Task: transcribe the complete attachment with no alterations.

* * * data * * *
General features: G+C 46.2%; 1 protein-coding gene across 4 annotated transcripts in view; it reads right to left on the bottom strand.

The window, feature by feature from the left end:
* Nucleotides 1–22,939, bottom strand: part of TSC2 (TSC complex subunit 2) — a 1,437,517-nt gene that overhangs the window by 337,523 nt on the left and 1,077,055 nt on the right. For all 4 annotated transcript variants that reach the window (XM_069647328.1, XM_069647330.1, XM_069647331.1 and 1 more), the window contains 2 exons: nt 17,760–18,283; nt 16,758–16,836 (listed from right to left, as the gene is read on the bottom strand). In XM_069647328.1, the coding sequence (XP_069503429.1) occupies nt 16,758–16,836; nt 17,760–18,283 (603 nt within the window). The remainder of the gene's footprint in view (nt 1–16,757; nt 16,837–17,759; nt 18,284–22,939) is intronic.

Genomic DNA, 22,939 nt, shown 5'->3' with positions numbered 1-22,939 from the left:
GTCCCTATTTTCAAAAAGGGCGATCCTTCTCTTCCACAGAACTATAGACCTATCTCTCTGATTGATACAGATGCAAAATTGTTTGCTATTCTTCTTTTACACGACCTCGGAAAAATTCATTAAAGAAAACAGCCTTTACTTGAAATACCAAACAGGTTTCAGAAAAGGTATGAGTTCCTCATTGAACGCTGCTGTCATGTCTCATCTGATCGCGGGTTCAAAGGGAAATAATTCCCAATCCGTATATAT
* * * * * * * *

General features: G+C 46.2%; 1 protein-coding gene across 4 annotated transcripts in view; it reads right to left on the bottom strand.

The window, feature by feature from the left end:
* Nucleotides 1–22,939, bottom strand: part of TSC2 (TSC complex subunit 2) — a 1,437,517-nt gene that overhangs the window by 337,523 nt on the left and 1,077,055 nt on the right. For all 4 annotated transcript variants that reach the window (XM_069647328.1, XM_069647330.1, XM_069647331.1 and 1 more), the window contains 2 exons: nt 17,760–18,283; nt 16,758–16,836 (listed from right to left, as the gene is read on the bottom strand). In XM_069647328.1, the coding sequence (XP_069503429.1) occupies nt 16,758–16,836; nt 17,760–18,283 (603 nt within the window). The remainder of the gene's footprint in view (nt 1–16,757; nt 16,837–17,759; nt 18,284–22,939) is intronic.

Genomic DNA, 22,939 nt, shown 5'->3' with positions numbered 1-22,939 from the left:
GTCCCTATTTTCAAAAAGGGCGATCCTTCTCTTCCACAGAACTATAGACCTATCTCTCTGATTGATACAGATGCAAAATTGTTTGCTATTCTTCTTTTACACGACCTCGGAAAAATTCATTAAAGAAAACAGCCTTTACTTGAAATACCAAACAGGTTTCAGAAAAGGTATGAGTTCCTCATTGAACGCTGCTGTCATGTCTCATCTGATCGCGGGTTCAAAGGGAAATAATTCCCAATCCGTATATAT